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Nigeria has become a major exporter of literary talent, and now one publisher, Cassava Republic, is expanding to the United States.
These three titles discuss fostering intimacy, what birth order really means and what brings families together.
Four books to read now, as suggested by Jacqueline Woodson, Celeste Ng, Kurt Andersen and Neil de Grasse Tyson.
In his first essay collection, “True Stories,” the English writer Francis Spufford weighs in on Antarctica, science fiction and those annoying atheists.
In “James Wright: A Life in Poetry,” Jonathan Blunk traces the great writer’s inspirations, obsessions and friendships.
In “This Blessed Earth,” Ted Genoways writes about a Nebraskan farmer and his family as they try to adapt to changing times.
Four debut novelists take readers from 19th-century China to the present-day Middle East and Australia, with stops in Rio and the American Midwest.
The Pulitzer Prize-winning author Jennifer Egan gives a tour of the private book stacks from which she drew inspiration for her latest novel.
Six new paperbacks to check out this week.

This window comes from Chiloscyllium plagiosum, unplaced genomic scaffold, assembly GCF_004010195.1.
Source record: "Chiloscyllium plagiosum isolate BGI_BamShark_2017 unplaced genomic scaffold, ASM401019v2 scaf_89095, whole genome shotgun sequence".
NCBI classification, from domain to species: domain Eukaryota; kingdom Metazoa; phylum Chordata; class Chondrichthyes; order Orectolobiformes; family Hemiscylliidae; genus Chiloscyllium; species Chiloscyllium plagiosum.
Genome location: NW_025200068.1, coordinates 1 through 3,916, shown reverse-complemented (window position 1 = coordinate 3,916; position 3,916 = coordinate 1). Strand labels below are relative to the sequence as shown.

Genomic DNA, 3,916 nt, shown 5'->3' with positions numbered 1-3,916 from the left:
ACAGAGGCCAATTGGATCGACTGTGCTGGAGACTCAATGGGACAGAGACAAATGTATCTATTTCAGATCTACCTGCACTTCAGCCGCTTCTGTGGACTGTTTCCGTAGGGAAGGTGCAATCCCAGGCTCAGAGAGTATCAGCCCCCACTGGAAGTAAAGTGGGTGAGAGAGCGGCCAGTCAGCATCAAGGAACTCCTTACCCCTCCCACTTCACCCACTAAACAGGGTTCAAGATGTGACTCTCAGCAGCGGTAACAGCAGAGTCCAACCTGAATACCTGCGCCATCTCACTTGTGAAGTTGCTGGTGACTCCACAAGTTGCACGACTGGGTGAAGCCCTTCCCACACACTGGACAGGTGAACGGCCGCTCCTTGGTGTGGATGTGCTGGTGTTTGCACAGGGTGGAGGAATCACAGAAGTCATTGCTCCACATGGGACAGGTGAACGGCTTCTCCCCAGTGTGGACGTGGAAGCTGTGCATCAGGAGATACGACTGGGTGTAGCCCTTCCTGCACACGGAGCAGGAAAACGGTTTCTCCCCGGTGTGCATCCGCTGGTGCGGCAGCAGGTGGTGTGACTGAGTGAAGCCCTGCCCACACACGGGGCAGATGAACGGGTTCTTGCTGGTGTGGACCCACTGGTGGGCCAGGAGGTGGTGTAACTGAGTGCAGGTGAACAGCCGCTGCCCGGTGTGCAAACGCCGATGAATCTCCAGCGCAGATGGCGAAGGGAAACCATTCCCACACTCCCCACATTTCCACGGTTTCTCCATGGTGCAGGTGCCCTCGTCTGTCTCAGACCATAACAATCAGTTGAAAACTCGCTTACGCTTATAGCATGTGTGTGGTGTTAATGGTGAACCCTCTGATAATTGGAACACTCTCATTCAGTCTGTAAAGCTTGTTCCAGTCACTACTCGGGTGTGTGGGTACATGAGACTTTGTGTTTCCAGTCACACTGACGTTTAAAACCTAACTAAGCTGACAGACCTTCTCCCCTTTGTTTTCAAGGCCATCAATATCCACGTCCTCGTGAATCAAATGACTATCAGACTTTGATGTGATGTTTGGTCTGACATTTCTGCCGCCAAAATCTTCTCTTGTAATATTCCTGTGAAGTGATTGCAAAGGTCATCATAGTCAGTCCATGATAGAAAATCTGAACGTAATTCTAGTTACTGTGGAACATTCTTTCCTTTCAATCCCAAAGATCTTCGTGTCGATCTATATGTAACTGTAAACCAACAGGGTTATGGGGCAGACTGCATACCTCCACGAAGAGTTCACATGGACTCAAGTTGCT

“Swallowing Mercury,” a novella by Wioletta Greg that was longlisted for the Man Booker International Prize, is set in rural Poland during the Cold War.
Leslie Peirce’s “Empress of the East” tells the story of the slave girl who rose to become Queen of the Ottomans.
Readers respond to “Draft No. 4,” “Schlesinger” and more.
In which we consult the Book Review’s past to shed light on the books of the present. This week: Eleanor Cameron on the import of Laura Ingalls Wilder.
The year’s notable fiction, poetry and nonfiction, selected by the editors of The New York Times Book Review.
Jane Kramer’s “The Reporter’s Kitchen” explains how she approaches life through food and food through life.
Justin Spring’s “The Gourmands’ Way” offers a critical group portrait of the Americans who introduced French food to post-World War II America.
The author of “Kitchen Confidential” says one of the benchmarks of great food writing is to be very knowledgeable, but never a snob.
In “The Wine Lover’s Daughter,” Anne Fadiman weaves her own memoir with a biography of her father, Clifton Fadiman, and the compendium of wine knowledge he instilled in her.
You won’t find Philip Marlowe in the crime novelist’s short story “It’s All Right — He’s Dead.” But it explores themes still relevant 60 years after Chandler’s death.
Jeff Goodell’s “The Water Will Come” reports on climate change and contemplates the future fates of coastal cities.


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